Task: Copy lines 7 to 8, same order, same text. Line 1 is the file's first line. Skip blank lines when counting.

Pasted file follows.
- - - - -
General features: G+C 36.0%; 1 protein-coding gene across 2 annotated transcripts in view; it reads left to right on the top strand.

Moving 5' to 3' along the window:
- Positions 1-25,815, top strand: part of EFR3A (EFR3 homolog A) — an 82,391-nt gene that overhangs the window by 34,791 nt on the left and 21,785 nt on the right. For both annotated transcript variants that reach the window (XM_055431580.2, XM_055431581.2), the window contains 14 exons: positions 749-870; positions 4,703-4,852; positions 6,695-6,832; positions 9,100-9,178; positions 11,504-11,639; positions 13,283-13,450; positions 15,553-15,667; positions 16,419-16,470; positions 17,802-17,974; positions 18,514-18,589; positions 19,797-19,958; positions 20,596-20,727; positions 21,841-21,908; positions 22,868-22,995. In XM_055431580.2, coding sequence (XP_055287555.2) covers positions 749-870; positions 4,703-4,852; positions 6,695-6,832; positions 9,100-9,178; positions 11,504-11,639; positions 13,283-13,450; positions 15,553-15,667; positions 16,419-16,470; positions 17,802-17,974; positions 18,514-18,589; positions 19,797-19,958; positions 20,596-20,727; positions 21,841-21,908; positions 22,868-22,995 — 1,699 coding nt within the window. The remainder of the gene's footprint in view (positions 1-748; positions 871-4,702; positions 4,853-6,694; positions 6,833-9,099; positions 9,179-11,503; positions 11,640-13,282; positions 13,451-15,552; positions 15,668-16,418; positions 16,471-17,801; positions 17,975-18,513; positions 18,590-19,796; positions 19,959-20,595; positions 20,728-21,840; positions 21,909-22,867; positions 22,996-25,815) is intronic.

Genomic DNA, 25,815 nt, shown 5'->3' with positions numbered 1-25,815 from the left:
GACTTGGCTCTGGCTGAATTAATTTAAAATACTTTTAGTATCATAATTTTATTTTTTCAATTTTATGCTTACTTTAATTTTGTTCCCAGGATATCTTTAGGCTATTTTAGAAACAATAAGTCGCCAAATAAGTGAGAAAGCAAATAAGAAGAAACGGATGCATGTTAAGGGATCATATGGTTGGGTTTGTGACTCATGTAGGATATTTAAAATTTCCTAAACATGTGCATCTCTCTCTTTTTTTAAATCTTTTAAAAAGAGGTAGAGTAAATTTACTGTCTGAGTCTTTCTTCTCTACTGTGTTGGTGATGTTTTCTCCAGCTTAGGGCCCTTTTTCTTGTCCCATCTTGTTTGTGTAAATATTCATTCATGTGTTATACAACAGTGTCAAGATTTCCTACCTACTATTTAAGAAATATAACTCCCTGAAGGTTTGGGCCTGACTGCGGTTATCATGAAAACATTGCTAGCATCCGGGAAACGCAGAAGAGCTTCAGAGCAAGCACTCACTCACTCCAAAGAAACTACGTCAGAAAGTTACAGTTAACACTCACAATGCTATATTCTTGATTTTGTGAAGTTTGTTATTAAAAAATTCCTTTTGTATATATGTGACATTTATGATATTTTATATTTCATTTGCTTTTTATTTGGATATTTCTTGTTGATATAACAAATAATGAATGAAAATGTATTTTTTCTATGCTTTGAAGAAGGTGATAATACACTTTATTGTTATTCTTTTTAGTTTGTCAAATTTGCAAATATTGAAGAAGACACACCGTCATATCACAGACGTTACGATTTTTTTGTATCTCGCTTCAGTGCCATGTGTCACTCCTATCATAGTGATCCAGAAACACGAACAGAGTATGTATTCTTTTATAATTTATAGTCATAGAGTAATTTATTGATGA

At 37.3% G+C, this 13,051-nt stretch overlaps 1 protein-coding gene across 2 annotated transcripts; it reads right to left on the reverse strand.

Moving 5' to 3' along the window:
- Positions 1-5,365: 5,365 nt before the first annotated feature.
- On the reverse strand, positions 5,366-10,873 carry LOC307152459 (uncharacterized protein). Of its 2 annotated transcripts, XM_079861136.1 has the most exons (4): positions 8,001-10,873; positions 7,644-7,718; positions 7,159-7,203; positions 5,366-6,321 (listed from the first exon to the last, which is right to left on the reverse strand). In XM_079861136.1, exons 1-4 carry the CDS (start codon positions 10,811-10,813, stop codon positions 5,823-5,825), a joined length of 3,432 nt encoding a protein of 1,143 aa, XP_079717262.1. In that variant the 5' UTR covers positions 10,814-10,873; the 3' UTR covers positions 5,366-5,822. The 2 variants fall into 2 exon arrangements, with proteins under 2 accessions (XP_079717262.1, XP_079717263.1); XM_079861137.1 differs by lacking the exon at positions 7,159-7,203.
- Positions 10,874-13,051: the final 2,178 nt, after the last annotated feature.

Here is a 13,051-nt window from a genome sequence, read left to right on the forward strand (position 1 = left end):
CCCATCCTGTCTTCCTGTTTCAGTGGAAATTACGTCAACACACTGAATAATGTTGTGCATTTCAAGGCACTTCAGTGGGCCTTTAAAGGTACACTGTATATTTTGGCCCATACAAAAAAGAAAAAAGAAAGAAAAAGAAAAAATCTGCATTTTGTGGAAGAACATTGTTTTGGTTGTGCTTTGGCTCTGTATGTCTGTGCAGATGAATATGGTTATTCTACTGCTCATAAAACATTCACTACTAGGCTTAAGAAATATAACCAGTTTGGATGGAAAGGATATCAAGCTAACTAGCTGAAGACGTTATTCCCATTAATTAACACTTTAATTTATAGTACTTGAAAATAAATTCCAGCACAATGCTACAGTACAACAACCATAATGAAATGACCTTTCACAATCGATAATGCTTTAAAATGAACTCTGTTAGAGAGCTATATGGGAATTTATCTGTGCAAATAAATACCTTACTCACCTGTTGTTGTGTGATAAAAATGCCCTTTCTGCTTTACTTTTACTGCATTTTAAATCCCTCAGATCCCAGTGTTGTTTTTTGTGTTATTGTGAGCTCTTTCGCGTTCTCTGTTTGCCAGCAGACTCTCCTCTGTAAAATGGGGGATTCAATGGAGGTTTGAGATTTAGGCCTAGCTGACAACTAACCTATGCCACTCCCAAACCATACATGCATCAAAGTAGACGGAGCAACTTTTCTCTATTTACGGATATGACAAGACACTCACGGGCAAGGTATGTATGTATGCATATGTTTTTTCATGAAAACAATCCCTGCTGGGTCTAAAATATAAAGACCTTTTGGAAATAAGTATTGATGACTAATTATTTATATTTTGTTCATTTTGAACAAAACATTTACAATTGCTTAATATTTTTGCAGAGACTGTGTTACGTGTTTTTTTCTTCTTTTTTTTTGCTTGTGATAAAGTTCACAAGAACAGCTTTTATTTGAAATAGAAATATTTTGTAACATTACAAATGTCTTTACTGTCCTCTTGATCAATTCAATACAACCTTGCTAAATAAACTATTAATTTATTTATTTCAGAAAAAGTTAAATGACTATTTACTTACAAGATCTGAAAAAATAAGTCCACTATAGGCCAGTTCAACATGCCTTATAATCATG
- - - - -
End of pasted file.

Moving 5' to 3' along the window:
- Positions 1-5,365: 5,365 nt before the first annotated feature.